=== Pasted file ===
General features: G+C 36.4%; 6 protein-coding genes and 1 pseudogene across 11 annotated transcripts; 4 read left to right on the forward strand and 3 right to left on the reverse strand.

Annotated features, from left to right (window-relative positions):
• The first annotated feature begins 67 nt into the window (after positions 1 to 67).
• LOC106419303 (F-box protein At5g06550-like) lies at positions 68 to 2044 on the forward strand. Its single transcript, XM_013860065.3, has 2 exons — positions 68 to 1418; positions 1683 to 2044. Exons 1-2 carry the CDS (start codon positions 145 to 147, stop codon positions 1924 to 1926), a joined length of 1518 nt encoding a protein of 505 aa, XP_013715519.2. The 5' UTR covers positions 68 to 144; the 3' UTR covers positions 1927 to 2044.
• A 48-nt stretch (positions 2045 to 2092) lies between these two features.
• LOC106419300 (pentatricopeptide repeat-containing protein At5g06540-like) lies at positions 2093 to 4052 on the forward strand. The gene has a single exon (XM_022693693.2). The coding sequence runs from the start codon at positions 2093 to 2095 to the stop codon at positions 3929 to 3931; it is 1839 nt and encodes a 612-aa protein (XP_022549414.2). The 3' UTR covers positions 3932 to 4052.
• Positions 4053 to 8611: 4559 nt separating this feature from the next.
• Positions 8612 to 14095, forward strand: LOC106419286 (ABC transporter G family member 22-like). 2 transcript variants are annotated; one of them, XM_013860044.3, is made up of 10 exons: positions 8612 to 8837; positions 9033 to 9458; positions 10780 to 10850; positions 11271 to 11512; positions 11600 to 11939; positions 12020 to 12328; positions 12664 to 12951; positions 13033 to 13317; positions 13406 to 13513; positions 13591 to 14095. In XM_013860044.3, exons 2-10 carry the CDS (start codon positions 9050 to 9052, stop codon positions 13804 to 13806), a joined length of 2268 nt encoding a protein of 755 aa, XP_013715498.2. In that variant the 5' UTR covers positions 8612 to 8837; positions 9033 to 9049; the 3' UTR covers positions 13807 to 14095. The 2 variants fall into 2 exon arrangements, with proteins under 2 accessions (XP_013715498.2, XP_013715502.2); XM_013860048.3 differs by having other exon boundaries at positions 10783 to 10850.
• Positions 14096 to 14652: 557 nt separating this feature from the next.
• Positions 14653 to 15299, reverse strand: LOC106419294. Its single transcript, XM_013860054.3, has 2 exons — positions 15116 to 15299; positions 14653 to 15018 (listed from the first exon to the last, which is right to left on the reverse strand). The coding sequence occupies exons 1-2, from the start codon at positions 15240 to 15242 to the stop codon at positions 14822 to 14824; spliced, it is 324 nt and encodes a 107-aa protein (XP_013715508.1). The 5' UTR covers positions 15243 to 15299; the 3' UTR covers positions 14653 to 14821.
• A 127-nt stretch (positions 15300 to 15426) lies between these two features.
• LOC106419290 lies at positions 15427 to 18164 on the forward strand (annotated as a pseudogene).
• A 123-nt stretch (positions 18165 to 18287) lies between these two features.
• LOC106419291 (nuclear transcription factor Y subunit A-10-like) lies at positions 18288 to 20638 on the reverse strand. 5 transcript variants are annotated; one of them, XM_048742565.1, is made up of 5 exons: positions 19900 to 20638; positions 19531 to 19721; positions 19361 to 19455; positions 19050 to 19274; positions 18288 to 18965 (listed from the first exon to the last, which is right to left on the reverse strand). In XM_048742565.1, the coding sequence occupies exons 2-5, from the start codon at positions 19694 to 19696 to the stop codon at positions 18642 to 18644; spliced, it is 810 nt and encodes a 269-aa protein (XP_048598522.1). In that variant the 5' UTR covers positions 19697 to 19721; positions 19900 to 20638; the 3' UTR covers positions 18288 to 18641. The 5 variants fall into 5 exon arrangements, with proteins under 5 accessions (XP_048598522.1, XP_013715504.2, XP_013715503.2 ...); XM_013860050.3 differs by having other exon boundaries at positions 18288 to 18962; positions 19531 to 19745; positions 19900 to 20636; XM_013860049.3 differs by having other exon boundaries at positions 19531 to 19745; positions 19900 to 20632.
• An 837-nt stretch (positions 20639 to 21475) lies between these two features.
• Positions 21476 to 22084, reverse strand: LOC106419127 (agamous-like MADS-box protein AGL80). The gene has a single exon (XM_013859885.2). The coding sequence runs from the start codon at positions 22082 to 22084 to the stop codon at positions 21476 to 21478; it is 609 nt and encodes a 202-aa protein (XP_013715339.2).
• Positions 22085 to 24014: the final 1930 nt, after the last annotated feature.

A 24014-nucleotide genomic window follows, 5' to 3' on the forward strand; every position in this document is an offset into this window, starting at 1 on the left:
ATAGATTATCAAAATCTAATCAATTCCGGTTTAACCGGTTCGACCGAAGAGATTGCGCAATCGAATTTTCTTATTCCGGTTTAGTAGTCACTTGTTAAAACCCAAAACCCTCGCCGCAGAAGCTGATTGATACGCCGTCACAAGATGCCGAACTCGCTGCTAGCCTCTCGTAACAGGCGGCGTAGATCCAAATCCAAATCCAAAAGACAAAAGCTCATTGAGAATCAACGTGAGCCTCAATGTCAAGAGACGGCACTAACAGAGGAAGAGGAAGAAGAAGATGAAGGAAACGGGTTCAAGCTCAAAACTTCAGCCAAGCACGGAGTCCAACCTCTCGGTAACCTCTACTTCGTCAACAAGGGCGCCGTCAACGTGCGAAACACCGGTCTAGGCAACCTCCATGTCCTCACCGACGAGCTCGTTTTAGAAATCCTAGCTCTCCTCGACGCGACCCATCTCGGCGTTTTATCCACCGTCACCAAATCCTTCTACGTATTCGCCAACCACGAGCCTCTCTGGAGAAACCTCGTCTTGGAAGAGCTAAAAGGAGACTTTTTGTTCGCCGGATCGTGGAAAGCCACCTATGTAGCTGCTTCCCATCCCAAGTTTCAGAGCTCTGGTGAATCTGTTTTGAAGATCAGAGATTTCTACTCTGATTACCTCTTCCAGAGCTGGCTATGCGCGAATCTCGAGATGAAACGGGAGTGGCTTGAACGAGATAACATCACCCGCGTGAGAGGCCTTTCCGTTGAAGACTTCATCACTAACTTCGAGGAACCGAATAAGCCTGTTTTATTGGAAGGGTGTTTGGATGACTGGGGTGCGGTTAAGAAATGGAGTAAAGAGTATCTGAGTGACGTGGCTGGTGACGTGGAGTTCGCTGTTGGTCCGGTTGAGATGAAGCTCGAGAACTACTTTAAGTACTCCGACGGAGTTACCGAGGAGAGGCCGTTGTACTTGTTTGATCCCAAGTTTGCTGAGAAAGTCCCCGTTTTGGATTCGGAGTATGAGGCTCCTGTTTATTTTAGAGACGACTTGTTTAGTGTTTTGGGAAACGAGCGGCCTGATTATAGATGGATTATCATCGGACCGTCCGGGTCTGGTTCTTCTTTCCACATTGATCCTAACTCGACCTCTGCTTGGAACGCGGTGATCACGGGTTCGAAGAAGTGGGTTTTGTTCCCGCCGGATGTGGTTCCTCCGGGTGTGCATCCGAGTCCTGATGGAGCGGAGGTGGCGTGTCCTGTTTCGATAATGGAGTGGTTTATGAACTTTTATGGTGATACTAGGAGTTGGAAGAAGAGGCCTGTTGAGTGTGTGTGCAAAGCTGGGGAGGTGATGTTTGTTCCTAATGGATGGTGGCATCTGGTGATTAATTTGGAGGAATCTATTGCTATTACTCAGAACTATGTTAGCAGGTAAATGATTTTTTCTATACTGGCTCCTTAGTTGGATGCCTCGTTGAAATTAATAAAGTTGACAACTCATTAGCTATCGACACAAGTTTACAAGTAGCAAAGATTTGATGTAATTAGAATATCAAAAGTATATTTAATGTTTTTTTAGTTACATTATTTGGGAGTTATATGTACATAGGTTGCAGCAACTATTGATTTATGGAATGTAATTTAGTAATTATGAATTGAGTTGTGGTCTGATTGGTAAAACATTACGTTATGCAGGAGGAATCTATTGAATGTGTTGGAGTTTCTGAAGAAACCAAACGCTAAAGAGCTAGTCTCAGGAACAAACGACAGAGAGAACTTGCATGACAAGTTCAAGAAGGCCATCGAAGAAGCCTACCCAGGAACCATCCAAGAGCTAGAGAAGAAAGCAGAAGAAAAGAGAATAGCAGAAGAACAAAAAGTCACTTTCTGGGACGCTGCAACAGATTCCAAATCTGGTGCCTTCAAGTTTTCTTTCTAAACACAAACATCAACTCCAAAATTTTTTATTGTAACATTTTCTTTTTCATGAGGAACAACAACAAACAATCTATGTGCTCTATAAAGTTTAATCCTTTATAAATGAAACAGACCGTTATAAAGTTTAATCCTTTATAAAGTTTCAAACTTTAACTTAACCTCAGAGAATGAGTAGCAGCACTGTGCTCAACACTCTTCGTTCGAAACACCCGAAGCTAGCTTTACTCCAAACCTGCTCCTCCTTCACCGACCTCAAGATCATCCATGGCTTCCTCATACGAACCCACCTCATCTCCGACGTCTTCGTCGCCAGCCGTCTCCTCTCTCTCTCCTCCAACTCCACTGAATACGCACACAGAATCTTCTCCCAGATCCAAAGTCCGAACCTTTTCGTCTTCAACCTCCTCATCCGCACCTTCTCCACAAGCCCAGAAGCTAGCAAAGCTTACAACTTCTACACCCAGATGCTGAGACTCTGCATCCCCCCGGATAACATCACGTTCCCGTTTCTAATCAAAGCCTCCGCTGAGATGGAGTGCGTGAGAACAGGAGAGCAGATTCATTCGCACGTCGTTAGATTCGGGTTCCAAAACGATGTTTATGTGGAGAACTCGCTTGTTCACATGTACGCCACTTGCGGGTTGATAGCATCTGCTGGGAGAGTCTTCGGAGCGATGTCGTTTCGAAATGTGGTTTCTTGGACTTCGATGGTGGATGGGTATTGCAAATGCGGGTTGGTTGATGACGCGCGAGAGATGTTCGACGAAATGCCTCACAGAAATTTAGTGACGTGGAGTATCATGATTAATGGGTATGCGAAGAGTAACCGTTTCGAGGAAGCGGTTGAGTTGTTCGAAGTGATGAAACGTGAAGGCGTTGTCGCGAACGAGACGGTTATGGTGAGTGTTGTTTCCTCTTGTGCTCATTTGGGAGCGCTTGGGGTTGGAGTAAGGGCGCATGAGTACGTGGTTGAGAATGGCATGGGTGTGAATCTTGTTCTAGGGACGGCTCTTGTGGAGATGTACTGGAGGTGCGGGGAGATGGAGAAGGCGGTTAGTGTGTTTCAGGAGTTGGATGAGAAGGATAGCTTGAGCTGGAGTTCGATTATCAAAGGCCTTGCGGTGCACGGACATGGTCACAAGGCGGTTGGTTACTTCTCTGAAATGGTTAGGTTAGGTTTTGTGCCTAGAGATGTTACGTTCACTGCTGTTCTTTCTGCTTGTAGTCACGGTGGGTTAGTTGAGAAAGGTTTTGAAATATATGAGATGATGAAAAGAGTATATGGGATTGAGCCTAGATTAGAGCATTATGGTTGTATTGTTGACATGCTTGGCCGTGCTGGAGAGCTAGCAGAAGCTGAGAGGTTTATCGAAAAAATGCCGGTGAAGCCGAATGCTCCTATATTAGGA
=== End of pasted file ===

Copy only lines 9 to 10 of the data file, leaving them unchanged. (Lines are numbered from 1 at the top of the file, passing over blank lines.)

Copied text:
• Positions 14096 to 14652: 557 nt separating this feature from the next.
• Positions 14653 to 15299, reverse strand: LOC106419294. Its single transcript, XM_013860054.3, has 2 exons — positions 15116 to 15299; positions 14653 to 15018 (listed from the first exon to the last, which is right to left on the reverse strand). The coding sequence occupies exons 1-2, from the start codon at positions 15240 to 15242 to the stop codon at positions 14822 to 14824; spliced, it is 324 nt and encodes a 107-aa protein (XP_013715508.1). The 5' UTR covers positions 15243 to 15299; the 3' UTR covers positions 14653 to 14821.